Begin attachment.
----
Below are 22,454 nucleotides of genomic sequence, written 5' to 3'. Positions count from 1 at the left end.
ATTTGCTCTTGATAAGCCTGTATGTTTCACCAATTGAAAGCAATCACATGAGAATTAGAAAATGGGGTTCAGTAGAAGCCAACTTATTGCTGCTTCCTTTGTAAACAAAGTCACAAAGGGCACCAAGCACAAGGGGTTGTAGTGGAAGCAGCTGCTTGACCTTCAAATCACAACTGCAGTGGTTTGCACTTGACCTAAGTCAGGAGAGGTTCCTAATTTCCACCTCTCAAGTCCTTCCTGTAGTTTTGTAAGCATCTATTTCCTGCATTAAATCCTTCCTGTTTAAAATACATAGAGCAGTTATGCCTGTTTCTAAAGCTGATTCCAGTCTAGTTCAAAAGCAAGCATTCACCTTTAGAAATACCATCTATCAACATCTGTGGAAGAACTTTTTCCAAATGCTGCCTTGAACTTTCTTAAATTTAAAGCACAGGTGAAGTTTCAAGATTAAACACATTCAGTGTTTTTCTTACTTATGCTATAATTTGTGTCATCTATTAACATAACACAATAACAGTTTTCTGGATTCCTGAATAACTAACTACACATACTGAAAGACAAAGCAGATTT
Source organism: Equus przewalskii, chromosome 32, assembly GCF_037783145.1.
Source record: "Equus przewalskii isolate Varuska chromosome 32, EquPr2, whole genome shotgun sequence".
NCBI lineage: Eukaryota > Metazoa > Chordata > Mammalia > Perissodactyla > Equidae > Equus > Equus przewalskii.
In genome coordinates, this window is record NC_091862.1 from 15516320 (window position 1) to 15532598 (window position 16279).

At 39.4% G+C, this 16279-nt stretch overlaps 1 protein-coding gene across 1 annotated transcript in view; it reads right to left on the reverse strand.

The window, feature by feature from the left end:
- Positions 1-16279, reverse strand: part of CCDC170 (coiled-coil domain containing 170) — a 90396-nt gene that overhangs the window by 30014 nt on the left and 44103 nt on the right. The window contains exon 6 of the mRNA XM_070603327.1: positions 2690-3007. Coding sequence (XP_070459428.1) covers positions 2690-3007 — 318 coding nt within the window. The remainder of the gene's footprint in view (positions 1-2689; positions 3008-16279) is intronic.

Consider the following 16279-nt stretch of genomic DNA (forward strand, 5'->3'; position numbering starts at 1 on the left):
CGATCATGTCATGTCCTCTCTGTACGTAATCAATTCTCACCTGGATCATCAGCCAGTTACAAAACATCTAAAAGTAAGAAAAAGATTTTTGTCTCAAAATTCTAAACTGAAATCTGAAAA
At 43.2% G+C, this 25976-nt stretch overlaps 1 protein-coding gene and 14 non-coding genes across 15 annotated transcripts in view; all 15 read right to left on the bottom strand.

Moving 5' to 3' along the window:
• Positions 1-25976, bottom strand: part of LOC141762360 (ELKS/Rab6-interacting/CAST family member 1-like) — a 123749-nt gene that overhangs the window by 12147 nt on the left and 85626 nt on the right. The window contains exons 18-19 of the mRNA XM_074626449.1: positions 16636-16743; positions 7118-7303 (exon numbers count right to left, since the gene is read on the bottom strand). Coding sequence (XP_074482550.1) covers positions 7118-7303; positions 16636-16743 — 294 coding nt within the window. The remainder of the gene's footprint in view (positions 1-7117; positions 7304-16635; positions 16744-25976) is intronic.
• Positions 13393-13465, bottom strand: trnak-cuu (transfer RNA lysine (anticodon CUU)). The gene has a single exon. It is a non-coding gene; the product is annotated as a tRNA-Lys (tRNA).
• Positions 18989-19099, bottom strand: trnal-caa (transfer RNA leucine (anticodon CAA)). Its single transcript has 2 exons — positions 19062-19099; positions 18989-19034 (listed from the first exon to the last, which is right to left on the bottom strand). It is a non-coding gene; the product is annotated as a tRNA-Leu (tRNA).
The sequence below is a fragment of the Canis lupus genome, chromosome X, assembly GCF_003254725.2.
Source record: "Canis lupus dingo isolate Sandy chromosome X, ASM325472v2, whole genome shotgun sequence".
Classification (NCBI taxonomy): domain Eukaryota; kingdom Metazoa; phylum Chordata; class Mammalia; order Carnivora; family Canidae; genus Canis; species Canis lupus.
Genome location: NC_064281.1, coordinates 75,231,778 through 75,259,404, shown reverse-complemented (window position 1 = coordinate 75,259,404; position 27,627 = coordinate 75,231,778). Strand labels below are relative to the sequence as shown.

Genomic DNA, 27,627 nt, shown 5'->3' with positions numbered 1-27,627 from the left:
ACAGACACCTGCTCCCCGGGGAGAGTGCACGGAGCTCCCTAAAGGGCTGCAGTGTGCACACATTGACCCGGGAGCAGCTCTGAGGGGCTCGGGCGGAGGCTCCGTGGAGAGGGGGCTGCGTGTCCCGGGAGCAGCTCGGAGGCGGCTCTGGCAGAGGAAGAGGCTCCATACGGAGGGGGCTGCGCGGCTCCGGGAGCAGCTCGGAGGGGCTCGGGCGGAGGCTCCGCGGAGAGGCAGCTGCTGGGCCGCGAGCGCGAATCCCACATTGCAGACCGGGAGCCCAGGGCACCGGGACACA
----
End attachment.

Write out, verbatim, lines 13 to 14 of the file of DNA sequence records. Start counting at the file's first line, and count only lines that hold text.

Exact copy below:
Moving 5' to 3' along the window:
• Positions 1-25976, bottom strand: part of LOC141762360 (ELKS/Rab6-interacting/CAST family member 1-like) — a 123749-nt gene that overhangs the window by 12147 nt on the left and 85626 nt on the right. The window contains exons 18-19 of the mRNA XM_074626449.1: positions 16636-16743; positions 7118-7303 (exon numbers count right to left, since the gene is read on the bottom strand). Coding sequence (XP_074482550.1) covers positions 7118-7303; positions 16636-16743 — 294 coding nt within the window. The remainder of the gene's footprint in view (positions 1-7117; positions 7304-16635; positions 16744-25976) is intronic.